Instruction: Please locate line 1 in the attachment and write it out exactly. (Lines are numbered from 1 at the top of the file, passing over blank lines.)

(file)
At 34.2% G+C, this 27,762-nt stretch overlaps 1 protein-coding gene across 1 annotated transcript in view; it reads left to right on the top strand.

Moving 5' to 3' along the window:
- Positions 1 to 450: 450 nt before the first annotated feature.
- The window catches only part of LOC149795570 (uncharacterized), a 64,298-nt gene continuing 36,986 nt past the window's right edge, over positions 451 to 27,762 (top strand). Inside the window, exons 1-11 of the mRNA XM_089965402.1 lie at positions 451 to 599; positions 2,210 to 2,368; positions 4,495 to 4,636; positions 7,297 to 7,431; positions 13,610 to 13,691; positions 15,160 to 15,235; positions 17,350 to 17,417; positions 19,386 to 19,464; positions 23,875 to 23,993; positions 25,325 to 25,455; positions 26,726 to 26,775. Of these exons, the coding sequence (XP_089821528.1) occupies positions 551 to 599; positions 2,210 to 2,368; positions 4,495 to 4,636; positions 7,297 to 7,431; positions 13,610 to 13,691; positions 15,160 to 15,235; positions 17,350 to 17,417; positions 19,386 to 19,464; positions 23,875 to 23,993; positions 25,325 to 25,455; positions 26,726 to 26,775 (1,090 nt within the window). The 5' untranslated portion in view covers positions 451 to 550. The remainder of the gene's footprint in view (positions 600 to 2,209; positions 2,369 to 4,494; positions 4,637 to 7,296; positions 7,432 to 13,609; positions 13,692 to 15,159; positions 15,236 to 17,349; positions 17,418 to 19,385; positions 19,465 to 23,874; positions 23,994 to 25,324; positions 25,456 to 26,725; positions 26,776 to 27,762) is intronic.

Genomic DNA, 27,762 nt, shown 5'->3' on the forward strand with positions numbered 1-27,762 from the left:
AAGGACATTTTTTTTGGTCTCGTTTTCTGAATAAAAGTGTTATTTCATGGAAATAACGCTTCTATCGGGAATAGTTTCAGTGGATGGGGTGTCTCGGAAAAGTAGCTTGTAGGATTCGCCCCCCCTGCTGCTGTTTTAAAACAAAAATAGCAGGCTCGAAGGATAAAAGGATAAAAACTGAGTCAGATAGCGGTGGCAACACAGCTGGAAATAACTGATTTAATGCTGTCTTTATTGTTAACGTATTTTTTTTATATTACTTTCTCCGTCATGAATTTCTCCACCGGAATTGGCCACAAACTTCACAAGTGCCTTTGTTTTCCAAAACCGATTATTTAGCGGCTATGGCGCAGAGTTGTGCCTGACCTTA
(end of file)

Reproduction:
At 34.2% G+C, this 27,762-nt stretch overlaps 1 protein-coding gene across 1 annotated transcript in view; it reads left to right on the top strand.